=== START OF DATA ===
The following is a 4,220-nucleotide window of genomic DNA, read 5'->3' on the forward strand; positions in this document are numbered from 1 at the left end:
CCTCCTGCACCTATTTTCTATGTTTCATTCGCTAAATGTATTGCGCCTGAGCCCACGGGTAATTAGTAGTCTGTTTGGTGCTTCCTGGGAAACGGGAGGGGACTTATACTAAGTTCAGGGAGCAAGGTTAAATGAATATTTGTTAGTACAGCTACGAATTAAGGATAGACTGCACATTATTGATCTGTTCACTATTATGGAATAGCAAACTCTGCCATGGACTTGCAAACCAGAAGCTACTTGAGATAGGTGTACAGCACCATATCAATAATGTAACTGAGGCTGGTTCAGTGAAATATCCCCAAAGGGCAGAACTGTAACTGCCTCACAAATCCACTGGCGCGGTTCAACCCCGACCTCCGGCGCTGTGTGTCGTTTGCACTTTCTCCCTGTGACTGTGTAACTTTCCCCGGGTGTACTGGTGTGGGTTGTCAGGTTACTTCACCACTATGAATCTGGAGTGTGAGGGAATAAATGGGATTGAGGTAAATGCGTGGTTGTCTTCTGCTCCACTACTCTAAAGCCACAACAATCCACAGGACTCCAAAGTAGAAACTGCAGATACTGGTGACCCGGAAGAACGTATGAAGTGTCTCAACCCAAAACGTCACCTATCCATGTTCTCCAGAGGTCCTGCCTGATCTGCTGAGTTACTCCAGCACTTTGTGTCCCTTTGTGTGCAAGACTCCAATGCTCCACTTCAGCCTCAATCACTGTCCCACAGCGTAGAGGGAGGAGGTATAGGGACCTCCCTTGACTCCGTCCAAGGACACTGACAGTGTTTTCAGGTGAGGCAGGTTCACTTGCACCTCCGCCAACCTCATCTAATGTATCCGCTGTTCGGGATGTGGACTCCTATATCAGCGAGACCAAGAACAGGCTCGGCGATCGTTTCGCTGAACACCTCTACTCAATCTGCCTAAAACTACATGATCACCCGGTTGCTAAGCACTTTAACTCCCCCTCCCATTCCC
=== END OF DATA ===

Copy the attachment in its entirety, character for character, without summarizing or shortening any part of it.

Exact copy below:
The following is a 4,220-nucleotide window of genomic DNA, read 5'->3' on the forward strand; positions in this document are numbered from 1 at the left end:
CCTCCTGCACCTATTTTCTATGTTTCATTCGCTAAATGTATTGCGCCTGAGCCCACGGGTAATTAGTAGTCTGTTTGGTGCTTCCTGGGAAACGGGAGGGGACTTATACTAAGTTCAGGGAGCAAGGTTAAATGAATATTTGTTAGTACAGCTACGAATTAAGGATAGACTGCACATTATTGATCTGTTCACTATTATGGAATAGCAAACTCTGCCATGGACTTGCAAACCAGAAGCTACTTGAGATAGGTGTACAGCACCATATCAATAATGTAACTGAGGCTGGTTCAGTGAAATATCCCCAAAGGGCAGAACTGTAACTGCCTCACAAATCCACTGGCGCGGTTCAACCCCGACCTCCGGCGCTGTGTGTCGTTTGCACTTTCTCCCTGTGACTGTGTAACTTTCCCCGGGTGTACTGGTGTGGGTTGTCAGGTTACTTCACCACTATGAATCTGGAGTGTGAGGGAATAAATGGGATTGAGGTAAATGCGTGGTTGTCTTCTGCTCCACTACTCTAAAGCCACAACAATCCACAGGACTCCAAAGTAGAAACTGCAGATACTGGTGACCCGGAAGAACGTATGAAGTGTCTCAACCCAAAACGTCACCTATCCATGTTCTCCAGAGGTCCTGCCTGATCTGCTGAGTTACTCCAGCACTTTGTGTCCCTTTGTGTGCAAGACTCCAATGCTCCACTTCAGCCTCAATCACTGTCCCACAGCGTAGAGGGAGGAGGTATAGGGACCTCCCTTGACTCCGTCCAAGGACACTGACAGTGTTTTCAGGTGAGGCAGGTTCACTTGCACCTCCGCCAACCTCATCTAATGTATCCGCTGTTCGGGATGTGGACTCCTATATCAGCGAGACCAAGAACAGGCTCGGCGATCGTTTCGCTGAACACCTCTACTCAATCTGCCTAAAACTACATGATCACCCGGTTGCTAAGCACTTTAACTCCCCCTCCCATTCCC